Annotations for Lay of the Land


Baker & Taylor
A follow-up to The Sportswriter and Independence Day once again picks up the story of Frank Bascombe in the fall of 2000, with the results of the presidential election still hanging in the balance and Frank confronted by the perils of Thanksgiving, as he contends with health, marital, and family issues and works as a realtor at the Jersey shore. 150,000 first printing.

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Baker & Taylor
In the fall of 2000, with the results of the presidential election still hanging in the balance, Frank Bascombe confronts the perils of Thanksgiving as he contends with health, marital, and family issues and works as a realtor at the Jersey shore.

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Blackwell North Amer
In this novel, Frank Bascombe returns, with a new lease on life (and real estate), more acutely in thrall to life's endless complexities than ever before.
His story resumes in the autumn of 2000, when his trade as a realtor on the Jersey Shore is thriving, permitting him to revel in the acceptance of "that long, stretching-out time when my dreams would have mystery like any ordinary person's; when whatever I do or say, who I marry, how my kids turn out, becomes what the world - if it makes note at all - knows of me, how I'm seen, understood, even how I think of myself before whatever there is that's wild and unassuagable rises and cheerlessly hauls me off to oblivion." But as a Presidential election hangs in the balance, and a postnuclear-family Thanksgiving looms before him along with crises both marital and medical, Frank discovers that what he terms the Permanent Period is fraught with unforeseen perils.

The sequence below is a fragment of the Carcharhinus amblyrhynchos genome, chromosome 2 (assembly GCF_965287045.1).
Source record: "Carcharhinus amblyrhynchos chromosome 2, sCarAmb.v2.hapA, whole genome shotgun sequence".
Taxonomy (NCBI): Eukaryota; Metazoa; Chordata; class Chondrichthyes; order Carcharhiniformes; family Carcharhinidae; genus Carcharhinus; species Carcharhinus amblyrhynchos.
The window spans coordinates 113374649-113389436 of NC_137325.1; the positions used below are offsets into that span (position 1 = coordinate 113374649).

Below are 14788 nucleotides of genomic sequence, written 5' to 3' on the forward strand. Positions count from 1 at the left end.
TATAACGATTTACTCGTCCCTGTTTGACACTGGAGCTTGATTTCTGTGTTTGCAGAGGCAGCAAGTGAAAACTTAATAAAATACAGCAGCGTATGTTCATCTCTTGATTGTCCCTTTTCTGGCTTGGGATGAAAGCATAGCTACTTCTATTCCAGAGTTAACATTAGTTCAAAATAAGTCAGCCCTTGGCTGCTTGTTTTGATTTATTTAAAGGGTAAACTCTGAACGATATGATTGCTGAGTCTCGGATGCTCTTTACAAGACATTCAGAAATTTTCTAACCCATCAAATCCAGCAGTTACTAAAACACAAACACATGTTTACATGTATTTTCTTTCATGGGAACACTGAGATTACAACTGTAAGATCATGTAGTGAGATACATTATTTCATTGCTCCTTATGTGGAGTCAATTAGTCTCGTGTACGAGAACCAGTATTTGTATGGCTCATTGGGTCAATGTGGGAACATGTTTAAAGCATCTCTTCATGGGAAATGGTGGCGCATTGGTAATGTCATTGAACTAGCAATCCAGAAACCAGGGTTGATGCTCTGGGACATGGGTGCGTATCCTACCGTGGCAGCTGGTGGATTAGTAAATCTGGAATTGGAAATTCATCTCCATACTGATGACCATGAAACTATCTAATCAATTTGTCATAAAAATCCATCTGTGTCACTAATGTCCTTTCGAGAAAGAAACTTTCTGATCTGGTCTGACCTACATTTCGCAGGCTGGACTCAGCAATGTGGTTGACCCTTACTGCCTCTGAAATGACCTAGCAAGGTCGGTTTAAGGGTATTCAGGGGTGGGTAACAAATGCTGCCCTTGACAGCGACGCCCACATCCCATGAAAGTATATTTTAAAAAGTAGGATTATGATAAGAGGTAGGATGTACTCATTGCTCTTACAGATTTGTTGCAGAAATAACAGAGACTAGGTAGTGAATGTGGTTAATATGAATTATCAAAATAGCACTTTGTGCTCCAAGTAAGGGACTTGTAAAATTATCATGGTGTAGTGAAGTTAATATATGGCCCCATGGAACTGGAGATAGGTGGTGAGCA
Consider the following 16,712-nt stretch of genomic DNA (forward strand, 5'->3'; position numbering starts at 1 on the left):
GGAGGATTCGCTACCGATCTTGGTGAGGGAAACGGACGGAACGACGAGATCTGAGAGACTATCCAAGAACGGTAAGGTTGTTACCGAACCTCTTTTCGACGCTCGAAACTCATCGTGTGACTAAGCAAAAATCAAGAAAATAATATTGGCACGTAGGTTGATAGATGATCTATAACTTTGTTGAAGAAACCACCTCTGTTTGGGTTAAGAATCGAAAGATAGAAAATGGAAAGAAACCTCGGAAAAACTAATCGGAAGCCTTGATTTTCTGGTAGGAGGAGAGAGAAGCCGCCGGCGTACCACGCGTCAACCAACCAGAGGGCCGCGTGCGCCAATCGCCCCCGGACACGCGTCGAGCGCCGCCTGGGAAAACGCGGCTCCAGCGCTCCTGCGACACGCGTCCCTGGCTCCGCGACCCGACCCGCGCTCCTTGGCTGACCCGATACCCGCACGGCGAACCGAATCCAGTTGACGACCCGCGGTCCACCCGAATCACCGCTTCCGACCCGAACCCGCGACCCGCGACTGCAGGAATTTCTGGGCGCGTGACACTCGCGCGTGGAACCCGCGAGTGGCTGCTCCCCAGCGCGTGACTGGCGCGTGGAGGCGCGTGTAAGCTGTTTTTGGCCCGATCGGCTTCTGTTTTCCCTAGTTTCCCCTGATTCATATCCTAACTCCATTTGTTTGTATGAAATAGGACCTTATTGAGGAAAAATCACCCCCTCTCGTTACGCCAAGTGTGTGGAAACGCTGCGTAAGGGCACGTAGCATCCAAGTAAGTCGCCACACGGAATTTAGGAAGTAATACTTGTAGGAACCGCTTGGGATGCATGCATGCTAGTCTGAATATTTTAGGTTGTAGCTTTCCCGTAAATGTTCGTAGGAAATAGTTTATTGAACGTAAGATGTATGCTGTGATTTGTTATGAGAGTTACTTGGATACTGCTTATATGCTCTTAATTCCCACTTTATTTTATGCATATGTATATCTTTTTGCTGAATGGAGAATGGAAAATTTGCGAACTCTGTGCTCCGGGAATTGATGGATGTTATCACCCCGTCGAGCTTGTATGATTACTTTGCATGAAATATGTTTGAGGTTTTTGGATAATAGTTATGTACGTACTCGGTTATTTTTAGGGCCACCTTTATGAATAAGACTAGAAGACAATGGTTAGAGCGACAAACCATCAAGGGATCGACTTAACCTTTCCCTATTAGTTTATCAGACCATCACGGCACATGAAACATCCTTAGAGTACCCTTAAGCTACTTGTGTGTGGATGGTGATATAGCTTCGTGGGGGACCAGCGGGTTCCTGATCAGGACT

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Random House, Inc.

With The Sportswriter, in 1986, Richard Ford commenced a cycle of novels that ten years later--after Independence Day won both the Pulitzer Prize and the PEN/Faulkner Award--was hailed by The Times of London as "an extraordinary epic [that] is nothing less than the story of the twentieth century itself." Now, a decade later, Frank Bascombe returns, with a new lease on life (and real estate), more acutely in thrall to life's endless complexities than ever before.

His story resumes in the autumn of 2000, when his trade as a realtor on the Jersey Shore is thriving, permitting him to revel in the acceptance of "that long, stretching-out time when my dreams would have mystery like any ordinary person's; when whatever I do or say, who I marry, how my kids turn out, becomes what the world--if it makes note at all--knows of me, how I'm seen, understood, even how I think of myself before whatever there is that's wild and unassuagable rises and cheerlessly hauls me off to oblivion." But as a Presidential election hangs in the balance, and a postnuclear-family Thanksgiving looms before him along with crises both marital and medical, Frank discovers that what he terms the Permanent Period is fraught with unforeseen perils: "All the ways that life feels like life at age fifty-five were strewn around me like poppies."

A holiday, and a novel, no reader will ever forget--at once hilarious, harrowing, surprising, and profound. The Lay of the Land is astonishing in its own right and a magnificent expansion of one of the most celebrated chronicles of our time.



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